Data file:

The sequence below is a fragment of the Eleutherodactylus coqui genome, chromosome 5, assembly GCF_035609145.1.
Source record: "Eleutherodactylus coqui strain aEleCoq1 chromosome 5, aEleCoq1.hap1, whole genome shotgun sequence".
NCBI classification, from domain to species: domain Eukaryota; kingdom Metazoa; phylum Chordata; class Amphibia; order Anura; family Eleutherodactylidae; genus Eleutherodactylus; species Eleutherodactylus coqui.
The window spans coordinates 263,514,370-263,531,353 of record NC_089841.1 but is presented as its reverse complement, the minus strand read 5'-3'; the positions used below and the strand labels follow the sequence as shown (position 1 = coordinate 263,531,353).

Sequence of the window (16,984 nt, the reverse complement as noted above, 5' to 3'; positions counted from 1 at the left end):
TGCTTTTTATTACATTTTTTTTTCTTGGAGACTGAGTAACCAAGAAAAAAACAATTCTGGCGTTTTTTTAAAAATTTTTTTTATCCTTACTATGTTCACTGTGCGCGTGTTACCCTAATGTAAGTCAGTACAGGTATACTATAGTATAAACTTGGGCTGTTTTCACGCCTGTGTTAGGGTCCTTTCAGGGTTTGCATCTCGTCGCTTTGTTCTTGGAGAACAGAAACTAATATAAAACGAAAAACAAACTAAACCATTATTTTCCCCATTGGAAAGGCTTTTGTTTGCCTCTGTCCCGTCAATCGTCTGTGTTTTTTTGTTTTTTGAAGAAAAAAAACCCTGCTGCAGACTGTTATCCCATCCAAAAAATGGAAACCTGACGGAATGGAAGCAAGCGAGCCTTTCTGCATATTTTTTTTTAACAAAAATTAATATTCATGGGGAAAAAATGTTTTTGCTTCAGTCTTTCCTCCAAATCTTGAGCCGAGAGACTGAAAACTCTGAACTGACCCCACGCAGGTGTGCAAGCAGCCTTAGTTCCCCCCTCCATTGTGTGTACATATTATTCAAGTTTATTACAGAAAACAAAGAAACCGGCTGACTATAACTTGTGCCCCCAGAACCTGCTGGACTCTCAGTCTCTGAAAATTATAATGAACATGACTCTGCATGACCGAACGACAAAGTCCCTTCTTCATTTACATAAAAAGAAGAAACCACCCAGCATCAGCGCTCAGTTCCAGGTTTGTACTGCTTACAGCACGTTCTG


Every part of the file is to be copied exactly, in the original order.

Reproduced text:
The sequence below is a fragment of the Eleutherodactylus coqui genome, chromosome 5, assembly GCF_035609145.1.
Source record: "Eleutherodactylus coqui strain aEleCoq1 chromosome 5, aEleCoq1.hap1, whole genome shotgun sequence".
NCBI classification, from domain to species: domain Eukaryota; kingdom Metazoa; phylum Chordata; class Amphibia; order Anura; family Eleutherodactylidae; genus Eleutherodactylus; species Eleutherodactylus coqui.
The window spans coordinates 263,514,370-263,531,353 of record NC_089841.1 but is presented as its reverse complement, the minus strand read 5'-3'; the positions used below and the strand labels follow the sequence as shown (position 1 = coordinate 263,531,353).

Sequence of the window (16,984 nt, the reverse complement as noted above, 5' to 3'; positions counted from 1 at the left end):
TGCTTTTTATTACATTTTTTTTTCTTGGAGACTGAGTAACCAAGAAAAAAACAATTCTGGCGTTTTTTTAAAAATTTTTTTTATCCTTACTATGTTCACTGTGCGCGTGTTACCCTAATGTAAGTCAGTACAGGTATACTATAGTATAAACTTGGGCTGTTTTCACGCCTGTGTTAGGGTCCTTTCAGGGTTTGCATCTCGTCGCTTTGTTCTTGGAGAACAGAAACTAATATAAAACGAAAAACAAACTAAACCATTATTTTCCCCATTGGAAAGGCTTTTGTTTGCCTCTGTCCCGTCAATCGTCTGTGTTTTTTTGTTTTTTGAAGAAAAAAAACCCTGCTGCAGACTGTTATCCCATCCAAAAAATGGAAACCTGACGGAATGGAAGCAAGCGAGCCTTTCTGCATATTTTTTTTTAACAAAAATTAATATTCATGGGGAAAAAATGTTTTTGCTTCAGTCTTTCCTCCAAATCTTGAGCCGAGAGACTGAAAACTCTGAACTGACCCCACGCAGGTGTGCAAGCAGCCTTAGTTCCCCCCTCCATTGTGTGTACATATTATTCAAGTTTATTACAGAAAACAAAGAAACCGGCTGACTATAACTTGTGCCCCCAGAACCTGCTGGACTCTCAGTCTCTGAAAATTATAATGAACATGACTCTGCATGACCGAACGACAAAGTCCCTTCTTCATTTACATAAAAAGAAGAAACCACCCAGCATCAGCGCTCAGTTCCAGGTTTGTACTGCTTACAGCACGTTCTG